Many people in the United States have family members living in other countries, and wonder whether they can bring them here. It's a myth that if one immigrant settles in the United States, that one can bring in the whole extended family, and so on. The truth is both more limited and more complex, as we describe in this article.
U.S. immigration policy favors keeping families together, especially parents and their children. A child frequently qualifies for a visa or permanent resident status through parents, so it is important to understand who the law says is—and is not—a “child” for visa purposes. Age Limits on Who
Question My husband is a U.S. citizen, and I have been a lawful permanent resident of the U.S. since 2007. We want to adopt a child from overseas and bring the child here. Can we do this even if I’m not a U.S. citizen? Answer The fact that you’re not a U.S. citizen won’t prevent you and your husband
I was born in the U.S., after which my father divorced my mother and returned to the Philippines. He remarried, and they had children, so I now have half-siblings. My father would love for them to have the possibility of U.S. citizenship as well, and has contacted me about this. Is it possible for me to sponsor my half-brothers and half-sisters for U.S. immigration even though we don’t share the same mother?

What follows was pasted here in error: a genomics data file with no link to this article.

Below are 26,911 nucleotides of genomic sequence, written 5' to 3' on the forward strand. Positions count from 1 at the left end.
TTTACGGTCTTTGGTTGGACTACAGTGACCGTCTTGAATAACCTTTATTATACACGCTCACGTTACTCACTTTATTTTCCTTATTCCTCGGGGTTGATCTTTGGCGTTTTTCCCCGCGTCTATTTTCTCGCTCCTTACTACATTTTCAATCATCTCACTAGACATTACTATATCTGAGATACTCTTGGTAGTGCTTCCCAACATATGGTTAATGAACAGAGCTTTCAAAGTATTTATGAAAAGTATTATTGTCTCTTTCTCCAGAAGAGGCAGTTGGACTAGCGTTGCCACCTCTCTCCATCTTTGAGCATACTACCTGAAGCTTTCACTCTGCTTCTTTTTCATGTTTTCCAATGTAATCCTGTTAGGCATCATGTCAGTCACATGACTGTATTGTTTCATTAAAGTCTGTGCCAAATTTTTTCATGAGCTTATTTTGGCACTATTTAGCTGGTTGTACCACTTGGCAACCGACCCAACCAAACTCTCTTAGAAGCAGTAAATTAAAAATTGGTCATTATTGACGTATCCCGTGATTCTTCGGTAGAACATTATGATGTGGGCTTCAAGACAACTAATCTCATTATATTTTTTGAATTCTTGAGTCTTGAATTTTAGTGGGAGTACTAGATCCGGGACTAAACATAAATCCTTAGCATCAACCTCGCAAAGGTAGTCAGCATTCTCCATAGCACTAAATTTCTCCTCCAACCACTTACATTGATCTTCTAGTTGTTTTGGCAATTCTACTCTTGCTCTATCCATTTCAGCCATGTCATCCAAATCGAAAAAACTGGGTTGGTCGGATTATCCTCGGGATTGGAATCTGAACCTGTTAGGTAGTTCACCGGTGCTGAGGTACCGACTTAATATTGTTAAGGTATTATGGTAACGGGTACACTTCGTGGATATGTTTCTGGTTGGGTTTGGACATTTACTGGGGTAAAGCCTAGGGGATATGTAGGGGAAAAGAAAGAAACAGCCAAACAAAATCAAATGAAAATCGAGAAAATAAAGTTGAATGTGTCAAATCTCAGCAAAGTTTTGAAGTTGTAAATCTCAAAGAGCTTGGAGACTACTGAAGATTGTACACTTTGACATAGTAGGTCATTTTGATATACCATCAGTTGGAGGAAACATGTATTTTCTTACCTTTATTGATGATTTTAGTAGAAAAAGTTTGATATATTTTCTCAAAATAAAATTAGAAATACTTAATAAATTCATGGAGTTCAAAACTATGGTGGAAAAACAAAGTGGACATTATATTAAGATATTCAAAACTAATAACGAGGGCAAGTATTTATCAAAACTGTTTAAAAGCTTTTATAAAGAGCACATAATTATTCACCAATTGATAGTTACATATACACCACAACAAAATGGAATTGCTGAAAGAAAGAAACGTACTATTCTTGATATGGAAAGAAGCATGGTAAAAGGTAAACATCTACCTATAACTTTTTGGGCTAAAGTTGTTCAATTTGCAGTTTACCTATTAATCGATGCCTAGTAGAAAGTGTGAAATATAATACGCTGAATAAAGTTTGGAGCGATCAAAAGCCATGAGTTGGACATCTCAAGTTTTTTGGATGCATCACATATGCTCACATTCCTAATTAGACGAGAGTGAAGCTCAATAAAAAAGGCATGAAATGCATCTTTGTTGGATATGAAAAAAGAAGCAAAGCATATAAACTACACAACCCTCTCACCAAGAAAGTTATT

I became a U.S. citizen by marriage. My mother is happy to remain in my birth country, Kenya. After divorcing my father, she married another man, a widower, who brought with him a ten-year old child. The child, however, insists that his dream is to live in America, and keeps pestering me with letters asking me to bring him here. At first I thought that was impossible – we aren’t even related, and never lived in the same house – but having done a little reading, I’m now not so sure. Can I sponsor this child for a green card? And should I hold off for now, given that I am not read
I am a naturalized U.S. citizen, and my daughter, who is 17, still lives in our native country. She has a one-year child out of wedlock. If I sponsor my daughter for a U.S. green card, can she bring her daughter in as well?
Let's say you qualify for a green card through either a family member or a company that wants to hire you. Perhaps, for example, your parent is a U.S. citizen or permanent resident. Or perhaps you've been offered a high-level job, and the employer has already recruited for American employees and found none who are qualified, willing, and able to take the job you've been offered. Can you apply for your green card yet? No, not quite.
Children whom you adopt from overseas are not automatically entitled to enter the United States. You will need to comply with certain immigration rules to get them into the U.S. to join you. Exactly which rules you’ll need to follow depend on the country you’re adopting from and whether the child